Of these 18300, about 5500 are payloads, both operational and defunct. The UCS database currently lists some 2000 operational payloads, leaving 3500 defunct payloads.

In addition to operational and defunct payloads, there are some 2000 spent rocket boosters orbiting our planet. The remainder, almost 11000 objects, concerns other space debris (including sometimes very small objects, only detectable by radar).

Here I have visualized these basic data in the form of a pie-diagram:

click to enlarge

So, in perspective to these numbers for the current population of Earth-orbiting objects, what will be the result of the addition of  the 12000 planned objects in the Starlink constellation? How does their number compare to the other objects?

In the pie diagram below, you can see that adding 12000 Starlink objects would mean they would represent about one third of all objects orbiting Earth:

click to enlarge

In the diagram, I have lumped payloads and rocket stages as these generally represent larger objects, and put the rest into "other debris". The latter category includes very small objects, fragments from exploded rocket stages and disintegrated satellites. The diagram includes objects in geostationary orbit.

Starlink will operate in Low Earth Orbit. Musk's plan is to launch 1600 satellites to an operational altitude of 550 km; another 2800 to an operational altitude of 1150 km; and a whopping 7500 to an operational altitude of 340 km.

click to enlarge

When we only count objects with a perigee below 1150 km, the topmost orbital altitude shell of the proposed Starlink constellation, there are currently some 13800 objects orbiting up to these altitudes. Adding 12000 Starlink objects would almost double the population total.

click to enlarge

When we only count objects with a perigee below 550 km, which includes the lower and middle of the three orbital altitude shells of the proposed constellation, some 2900 objects are currently orbiting up to these altitudes. Adding almost 9100 Starlink objects (the sum of the lower and middle shell objects), would mean that about three quarter of the resulting population would be Starlink satellites (!).

click to enlarge

In other words: the amount of objects added by Starlink, compared to the current population of objects, is certainly significant, especially where it concerns the lower parts of Low Earth Orbit.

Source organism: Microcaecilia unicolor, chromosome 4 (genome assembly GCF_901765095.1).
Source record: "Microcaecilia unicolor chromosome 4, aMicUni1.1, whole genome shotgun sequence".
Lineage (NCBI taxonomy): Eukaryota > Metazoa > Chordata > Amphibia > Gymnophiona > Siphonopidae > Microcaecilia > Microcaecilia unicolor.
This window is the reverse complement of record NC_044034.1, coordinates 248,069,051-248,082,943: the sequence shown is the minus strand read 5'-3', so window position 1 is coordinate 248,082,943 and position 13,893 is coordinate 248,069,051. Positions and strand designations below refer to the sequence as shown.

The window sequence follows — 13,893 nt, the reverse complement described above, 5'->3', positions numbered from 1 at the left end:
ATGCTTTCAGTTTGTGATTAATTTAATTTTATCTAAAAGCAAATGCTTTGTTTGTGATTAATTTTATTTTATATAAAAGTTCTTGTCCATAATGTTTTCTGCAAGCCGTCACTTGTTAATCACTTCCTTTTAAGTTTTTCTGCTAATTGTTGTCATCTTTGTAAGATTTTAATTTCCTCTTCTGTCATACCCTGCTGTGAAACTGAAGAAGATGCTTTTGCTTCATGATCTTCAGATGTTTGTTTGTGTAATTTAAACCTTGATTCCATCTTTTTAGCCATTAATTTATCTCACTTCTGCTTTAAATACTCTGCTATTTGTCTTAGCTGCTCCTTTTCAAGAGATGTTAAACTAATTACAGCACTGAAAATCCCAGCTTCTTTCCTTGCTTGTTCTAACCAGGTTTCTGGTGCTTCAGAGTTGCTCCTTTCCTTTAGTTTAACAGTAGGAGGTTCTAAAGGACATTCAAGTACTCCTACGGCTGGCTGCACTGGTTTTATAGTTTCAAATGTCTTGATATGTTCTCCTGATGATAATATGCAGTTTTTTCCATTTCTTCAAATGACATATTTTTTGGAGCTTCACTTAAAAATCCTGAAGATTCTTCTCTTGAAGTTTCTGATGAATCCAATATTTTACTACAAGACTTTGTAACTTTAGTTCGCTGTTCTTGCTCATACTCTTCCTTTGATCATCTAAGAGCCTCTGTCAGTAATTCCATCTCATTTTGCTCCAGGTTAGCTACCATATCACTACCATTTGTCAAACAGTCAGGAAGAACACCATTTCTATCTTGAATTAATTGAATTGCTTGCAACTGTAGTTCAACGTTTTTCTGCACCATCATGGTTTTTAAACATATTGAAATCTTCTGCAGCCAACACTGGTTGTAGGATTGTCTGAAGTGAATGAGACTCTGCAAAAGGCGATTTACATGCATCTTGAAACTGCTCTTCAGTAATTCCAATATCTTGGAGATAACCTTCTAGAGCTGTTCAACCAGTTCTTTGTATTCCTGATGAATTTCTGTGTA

Below 550 km, the population would increase to three times as much as currently - and this includes all very small debris pieces that can only be observed by radar in the tally. If we restrict the comparison to the larger objects, it means an at least five times increase in object number. That is truely significant.

With these massive additions by just one company, the question arises whether some kind of regulation is in order, e.g. through the UN. If not, we allow one company to, basically, take over and massively dominate Low Earth Orbit. There are all kinds of ramifications: like, will current Space Tracking Networks be able to deal with the increased detection load on their networks? (if not, space will become less safe).  What will this do to our night sky? Etcetera.

(with regard as to what might be the effect to our night sky, I refer to this twitter tread by Cees Bassa, who has cracked some numbers as to visibility)

It seems to me that the World, the international community as a whole instead of one US corporation,  should have some say into this. I am otherwise a fan of Elon Musk, who undoubtedly has given space exploration and space technology a new impetus and good shake-up: but concerning Starlink, this all seems not well thought out to me.

The Starlink "train" on 28 May 2019. Click to enlarge

Saturday, 25 May 2019

WOWOWOW!!!! A SPECTACULAR view of the SpaceX Starlink satellite train!

On 24 May 2019 at 2:30 UT, SpaceX launched STARLINK, a series of 60 satellites that is the first launch of many that will create a large constellation of satellites meant to provide global internet access.

Just short of a day after the launch, near 22:55 UT on May 24, this resulted in a spectacular view over NW Europe, when a "train" of bright satellites, all moving close together in a line, moved across the sky. It rained UFO reports as a result, and the press picked it up as well.

There were no orbital elements for the objects available yet on Space-Track, but based on the orbital information (53 degree inclination, initially 440 km orbital altitude) I had calculated a search orbit and stood ready with my camera.

My search orbit turned out to be not too bad: very close in sky track, and with the objects passing some 3 minutes early on the predictions. And what a SPECTACULAR view it was!

It started with two faint, flashing objects moving into the field of view. Then, a few tens of seconds later, my jaw dropped as the "train" entered the field of view. I could not help shouting "OAAAAAH!!!!" (followed by a few expletives...).

Here is the video I shot, be prepared to be mind-blown!

The video was shot, in a partly clouded sky, with a WATEC 902H low-light-level surveillance camera, equipped with a Canon FD 1.8/50 mm lens. I could count at least 56 objects in the original video.

Over the coming days the "train" of objects will be making 2-3 passes each night. As they are actively manoeuvering with their ion thrusters, they will be more spread out with each pass, so the "train" will probably quickly dissipate.